The Art Strike Conference was held in the southern Lithuanian town of Alytus on June 27-29, 2008. The group did not adopt any concrete resolution either during the meeting or after it. Therefore I take it upon myself to make a very personal overview of the ideas proposed at the conference with some even more personal commentaries that could lead to a better understanding of our controversial approach to the topic. Many of the ideas presented at the conference I find of crucial importance as I try to start a real campaign against the real construction of cultural capitalismin this particular case, a boycott of the EU Capitals of Culture initiative, which intends to turn the Lithuanian capital city of Vilnius into a capital of culture next year. Since critical thought in contemporary capitalist Lithuania is very weak, we invited an international group of people experienced in this work and/or willing to contemplate the subject.
IFPF /// The Story of the Glorious Rise anf Fall of a Performers NetworkRead more...
Max Klebb /// Collectivizing anti-national refusal
Max Klebb: collectivizing anti-national refusal Max Klebb (1) seeks to unite art workers in the task of anti-nationalism. Art might be just one more branch of the culture industry, but this perspective on its commodity status formulates not only arts limitation but also positively positions its participation in social processes.
"Vpered (Forward)" Socialist Movement & Chto Delat? /// An Open Letter on the 2008 Kandinsky Prize
We admit it upfront: we dont care much for the artist Alexei Belyaev, and we dont care about him. His art is beyond the pale of criticism, and we have never had any illusions about his political views. By the mid-1990s, he had already drifted into the orbit of Eduard Limonovs National Bolsheviks, and he would later join Alexander Dugins breakaway Eurasian Movement. You do not have to be a political scientist to recognize these people for what they are: part of a reactionary global trend toward ultra-right/ultra-left nationalism. Belyaevs statements and artworks reflect this political identity. His work glorifies violence, imperial domination, blood, soil, and war. It does this in a consciously triumphal neo-Stalinist aesthetic, mixing crimson with gold leaf to confirm its redundant imperialist messages. Some members of the local bourgeoisie are taken with this aesthetic. Fascism thus enters the salona salon we would rather ignore.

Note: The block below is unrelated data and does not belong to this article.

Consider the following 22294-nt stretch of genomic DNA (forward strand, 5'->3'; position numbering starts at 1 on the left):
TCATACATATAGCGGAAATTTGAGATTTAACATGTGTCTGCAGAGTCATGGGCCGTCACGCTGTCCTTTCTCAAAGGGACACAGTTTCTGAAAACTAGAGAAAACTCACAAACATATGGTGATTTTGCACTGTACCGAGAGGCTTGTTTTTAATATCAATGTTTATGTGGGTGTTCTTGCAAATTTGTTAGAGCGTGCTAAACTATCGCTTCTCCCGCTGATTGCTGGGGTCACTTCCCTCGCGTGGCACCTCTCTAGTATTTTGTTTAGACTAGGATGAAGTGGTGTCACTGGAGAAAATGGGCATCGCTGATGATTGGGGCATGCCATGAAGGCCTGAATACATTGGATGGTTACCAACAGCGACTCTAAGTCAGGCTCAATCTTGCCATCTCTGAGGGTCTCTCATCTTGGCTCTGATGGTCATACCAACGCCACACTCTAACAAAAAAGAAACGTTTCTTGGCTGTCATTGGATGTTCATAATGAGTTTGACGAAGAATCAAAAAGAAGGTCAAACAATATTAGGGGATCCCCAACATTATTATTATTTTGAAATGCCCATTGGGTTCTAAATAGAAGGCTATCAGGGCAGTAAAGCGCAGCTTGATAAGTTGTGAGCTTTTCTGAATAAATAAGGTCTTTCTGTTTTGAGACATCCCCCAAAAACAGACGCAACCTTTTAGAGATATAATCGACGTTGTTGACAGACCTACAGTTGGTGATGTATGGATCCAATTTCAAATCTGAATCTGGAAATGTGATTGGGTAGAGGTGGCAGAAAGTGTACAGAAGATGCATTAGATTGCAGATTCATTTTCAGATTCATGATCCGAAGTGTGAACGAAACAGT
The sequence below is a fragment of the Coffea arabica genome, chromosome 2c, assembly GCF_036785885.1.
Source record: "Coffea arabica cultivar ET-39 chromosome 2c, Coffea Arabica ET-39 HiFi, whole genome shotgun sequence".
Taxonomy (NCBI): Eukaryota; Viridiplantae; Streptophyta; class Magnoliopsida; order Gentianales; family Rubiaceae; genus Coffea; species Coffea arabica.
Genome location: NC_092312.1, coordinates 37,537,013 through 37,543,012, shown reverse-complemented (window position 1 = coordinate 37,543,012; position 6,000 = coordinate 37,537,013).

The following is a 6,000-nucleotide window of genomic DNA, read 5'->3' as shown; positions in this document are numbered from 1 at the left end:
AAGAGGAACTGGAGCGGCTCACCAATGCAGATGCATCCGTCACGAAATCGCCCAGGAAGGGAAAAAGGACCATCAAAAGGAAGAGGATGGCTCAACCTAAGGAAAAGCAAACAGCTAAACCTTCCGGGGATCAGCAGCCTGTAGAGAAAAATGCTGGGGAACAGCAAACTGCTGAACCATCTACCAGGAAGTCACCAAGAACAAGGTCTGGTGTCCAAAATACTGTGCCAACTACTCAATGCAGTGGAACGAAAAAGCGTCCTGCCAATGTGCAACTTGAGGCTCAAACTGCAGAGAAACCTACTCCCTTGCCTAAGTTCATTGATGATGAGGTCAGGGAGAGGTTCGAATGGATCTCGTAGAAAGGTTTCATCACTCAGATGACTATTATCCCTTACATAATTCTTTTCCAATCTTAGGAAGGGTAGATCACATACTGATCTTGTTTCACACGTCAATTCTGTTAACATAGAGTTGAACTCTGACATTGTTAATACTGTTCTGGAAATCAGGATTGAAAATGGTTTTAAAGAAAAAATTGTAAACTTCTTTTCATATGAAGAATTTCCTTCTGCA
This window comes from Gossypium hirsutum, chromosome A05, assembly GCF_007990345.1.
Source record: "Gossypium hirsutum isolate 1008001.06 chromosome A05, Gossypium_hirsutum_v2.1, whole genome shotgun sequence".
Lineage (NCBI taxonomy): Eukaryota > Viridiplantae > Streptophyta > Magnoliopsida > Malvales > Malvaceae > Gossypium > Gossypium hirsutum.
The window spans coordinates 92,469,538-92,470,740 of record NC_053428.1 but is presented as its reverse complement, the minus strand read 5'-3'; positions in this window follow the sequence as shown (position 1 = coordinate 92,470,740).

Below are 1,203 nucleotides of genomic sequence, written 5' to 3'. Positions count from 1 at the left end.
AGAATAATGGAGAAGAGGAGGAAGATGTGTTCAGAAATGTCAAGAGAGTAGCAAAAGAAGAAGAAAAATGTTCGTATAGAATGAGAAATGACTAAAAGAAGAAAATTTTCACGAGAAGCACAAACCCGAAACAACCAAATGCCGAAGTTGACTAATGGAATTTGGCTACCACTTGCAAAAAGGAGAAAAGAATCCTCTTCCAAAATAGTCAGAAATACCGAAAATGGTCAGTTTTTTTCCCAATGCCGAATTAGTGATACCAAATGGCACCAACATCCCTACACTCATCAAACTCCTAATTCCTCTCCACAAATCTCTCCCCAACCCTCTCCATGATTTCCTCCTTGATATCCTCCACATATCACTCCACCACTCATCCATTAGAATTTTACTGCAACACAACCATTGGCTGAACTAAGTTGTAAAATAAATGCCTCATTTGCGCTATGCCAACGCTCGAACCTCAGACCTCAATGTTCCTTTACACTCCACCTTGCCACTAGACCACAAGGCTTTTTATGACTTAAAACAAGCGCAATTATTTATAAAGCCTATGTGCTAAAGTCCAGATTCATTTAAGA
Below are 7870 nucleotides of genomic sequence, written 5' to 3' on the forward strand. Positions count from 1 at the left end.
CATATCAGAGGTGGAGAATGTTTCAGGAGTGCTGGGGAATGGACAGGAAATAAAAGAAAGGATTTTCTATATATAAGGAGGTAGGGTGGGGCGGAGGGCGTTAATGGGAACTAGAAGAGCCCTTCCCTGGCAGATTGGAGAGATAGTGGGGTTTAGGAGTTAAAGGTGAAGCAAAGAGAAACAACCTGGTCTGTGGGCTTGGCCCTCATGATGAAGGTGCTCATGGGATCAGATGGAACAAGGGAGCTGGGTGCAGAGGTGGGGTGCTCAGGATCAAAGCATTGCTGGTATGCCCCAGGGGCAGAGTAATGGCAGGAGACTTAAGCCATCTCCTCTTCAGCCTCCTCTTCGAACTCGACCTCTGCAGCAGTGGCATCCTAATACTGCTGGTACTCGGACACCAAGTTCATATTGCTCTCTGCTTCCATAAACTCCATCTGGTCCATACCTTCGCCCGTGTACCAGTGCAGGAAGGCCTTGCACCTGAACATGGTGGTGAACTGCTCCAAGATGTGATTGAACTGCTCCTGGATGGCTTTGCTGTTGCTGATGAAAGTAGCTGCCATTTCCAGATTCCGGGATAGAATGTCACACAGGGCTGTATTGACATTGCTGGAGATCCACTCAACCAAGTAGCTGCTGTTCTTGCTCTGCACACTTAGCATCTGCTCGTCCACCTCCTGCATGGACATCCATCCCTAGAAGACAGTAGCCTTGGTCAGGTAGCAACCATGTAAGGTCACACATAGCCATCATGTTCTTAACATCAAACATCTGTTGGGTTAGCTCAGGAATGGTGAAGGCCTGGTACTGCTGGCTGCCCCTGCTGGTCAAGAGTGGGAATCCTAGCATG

Chto Delat? Open Questionnaire /// When Artists Struggle Together
Today there is a proliferation of the so-called political art projects. The growing number of the organisers of biennales and other big shows feel it neccessary to be concern with the heavily political issues such as: globalisation, democracy, participatory and communal practices, radical imagination, and so on. But, at the same time we can hardly hear of the appearance of any new art movement, we do not remember any manifestation of collective power of artist and intellectuals that would claim the voice and put a pressure on the system, we never experience any strikes or sabotage that would be directed even against the most disgusting art projects, any personal or collective withdrawal from shows, and the basic issues such as the artist fee has not been resolved despite the fact that most artists do not produce commodities for the market. How do these two trends come together?
Supplementary video film /// Century of Manifestos
Play for a few Actors
a film by Dmitry Vilensky Music by Mikhail Krutik